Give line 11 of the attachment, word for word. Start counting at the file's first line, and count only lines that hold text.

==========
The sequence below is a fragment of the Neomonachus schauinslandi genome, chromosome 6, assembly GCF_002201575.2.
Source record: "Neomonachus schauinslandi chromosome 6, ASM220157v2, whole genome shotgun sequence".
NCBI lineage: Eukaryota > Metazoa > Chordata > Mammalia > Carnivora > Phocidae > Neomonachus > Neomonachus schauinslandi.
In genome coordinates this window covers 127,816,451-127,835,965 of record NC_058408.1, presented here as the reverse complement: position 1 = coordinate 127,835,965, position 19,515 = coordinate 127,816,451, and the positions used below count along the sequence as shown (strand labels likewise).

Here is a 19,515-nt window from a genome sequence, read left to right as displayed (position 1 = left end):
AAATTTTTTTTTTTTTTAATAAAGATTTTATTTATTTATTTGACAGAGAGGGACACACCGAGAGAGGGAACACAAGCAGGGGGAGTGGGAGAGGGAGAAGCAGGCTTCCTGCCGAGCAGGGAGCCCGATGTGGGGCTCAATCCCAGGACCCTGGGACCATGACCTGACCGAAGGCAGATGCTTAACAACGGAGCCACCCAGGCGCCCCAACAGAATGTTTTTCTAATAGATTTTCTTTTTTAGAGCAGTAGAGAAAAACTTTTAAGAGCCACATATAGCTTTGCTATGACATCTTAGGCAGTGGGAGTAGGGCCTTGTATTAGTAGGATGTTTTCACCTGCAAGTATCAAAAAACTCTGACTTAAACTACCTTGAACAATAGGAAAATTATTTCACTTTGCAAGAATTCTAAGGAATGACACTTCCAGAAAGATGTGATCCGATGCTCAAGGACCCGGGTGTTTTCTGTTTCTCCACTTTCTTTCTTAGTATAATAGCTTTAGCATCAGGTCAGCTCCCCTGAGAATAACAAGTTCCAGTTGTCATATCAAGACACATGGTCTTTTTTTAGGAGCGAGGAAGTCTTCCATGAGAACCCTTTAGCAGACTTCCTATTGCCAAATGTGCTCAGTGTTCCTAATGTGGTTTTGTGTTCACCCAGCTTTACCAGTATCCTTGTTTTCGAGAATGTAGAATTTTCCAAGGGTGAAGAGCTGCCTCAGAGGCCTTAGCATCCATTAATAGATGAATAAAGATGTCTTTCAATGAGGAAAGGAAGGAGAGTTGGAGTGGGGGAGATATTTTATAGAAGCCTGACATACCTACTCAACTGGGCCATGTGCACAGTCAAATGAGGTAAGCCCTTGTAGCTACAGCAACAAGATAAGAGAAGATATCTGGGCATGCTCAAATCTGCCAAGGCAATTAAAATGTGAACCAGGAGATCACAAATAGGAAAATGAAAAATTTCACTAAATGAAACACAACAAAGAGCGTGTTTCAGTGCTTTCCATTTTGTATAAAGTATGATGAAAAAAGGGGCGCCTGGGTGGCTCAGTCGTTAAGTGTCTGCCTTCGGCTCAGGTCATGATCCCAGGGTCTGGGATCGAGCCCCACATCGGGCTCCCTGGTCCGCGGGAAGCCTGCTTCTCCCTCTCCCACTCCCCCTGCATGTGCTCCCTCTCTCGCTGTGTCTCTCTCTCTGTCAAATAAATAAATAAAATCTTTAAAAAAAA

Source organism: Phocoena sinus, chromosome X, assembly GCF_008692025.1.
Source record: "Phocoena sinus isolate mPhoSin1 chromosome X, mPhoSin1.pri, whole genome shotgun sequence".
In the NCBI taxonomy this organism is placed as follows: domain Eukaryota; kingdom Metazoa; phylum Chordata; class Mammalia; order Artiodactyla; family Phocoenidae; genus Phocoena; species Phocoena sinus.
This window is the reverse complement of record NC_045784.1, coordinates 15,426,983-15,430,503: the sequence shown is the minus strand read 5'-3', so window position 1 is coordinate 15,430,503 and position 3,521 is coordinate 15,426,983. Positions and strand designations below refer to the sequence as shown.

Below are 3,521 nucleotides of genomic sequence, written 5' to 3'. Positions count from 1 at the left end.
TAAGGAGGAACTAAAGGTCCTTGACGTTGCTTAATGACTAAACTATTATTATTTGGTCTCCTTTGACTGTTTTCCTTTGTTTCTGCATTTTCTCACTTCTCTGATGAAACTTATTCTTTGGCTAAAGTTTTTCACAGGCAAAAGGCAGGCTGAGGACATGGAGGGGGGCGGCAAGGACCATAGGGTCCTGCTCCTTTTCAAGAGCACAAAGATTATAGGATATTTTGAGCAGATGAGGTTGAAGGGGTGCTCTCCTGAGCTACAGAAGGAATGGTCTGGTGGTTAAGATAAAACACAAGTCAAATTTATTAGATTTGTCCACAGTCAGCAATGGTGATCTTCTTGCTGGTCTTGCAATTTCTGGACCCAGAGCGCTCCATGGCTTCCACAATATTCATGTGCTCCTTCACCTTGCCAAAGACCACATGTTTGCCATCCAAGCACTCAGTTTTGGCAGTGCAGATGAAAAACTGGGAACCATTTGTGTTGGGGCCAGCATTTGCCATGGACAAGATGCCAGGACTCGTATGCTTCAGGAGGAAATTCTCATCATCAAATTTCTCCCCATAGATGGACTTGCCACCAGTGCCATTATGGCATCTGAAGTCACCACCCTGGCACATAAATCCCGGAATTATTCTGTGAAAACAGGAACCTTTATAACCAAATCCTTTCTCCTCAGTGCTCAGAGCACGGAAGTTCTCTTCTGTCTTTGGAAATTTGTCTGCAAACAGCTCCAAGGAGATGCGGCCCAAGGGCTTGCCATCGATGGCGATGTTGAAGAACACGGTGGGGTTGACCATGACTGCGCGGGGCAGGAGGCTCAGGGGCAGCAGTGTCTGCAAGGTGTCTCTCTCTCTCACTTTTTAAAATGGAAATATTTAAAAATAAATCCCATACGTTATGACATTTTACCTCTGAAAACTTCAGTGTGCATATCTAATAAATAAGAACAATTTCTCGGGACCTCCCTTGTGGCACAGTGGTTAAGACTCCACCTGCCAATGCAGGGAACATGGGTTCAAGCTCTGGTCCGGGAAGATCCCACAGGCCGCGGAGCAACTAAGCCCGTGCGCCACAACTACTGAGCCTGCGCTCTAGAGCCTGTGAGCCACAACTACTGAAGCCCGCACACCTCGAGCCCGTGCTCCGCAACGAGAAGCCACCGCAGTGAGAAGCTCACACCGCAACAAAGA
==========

Below are 3,521 nucleotides of genomic sequence, written 5' to 3'. Positions count from 1 at the left end.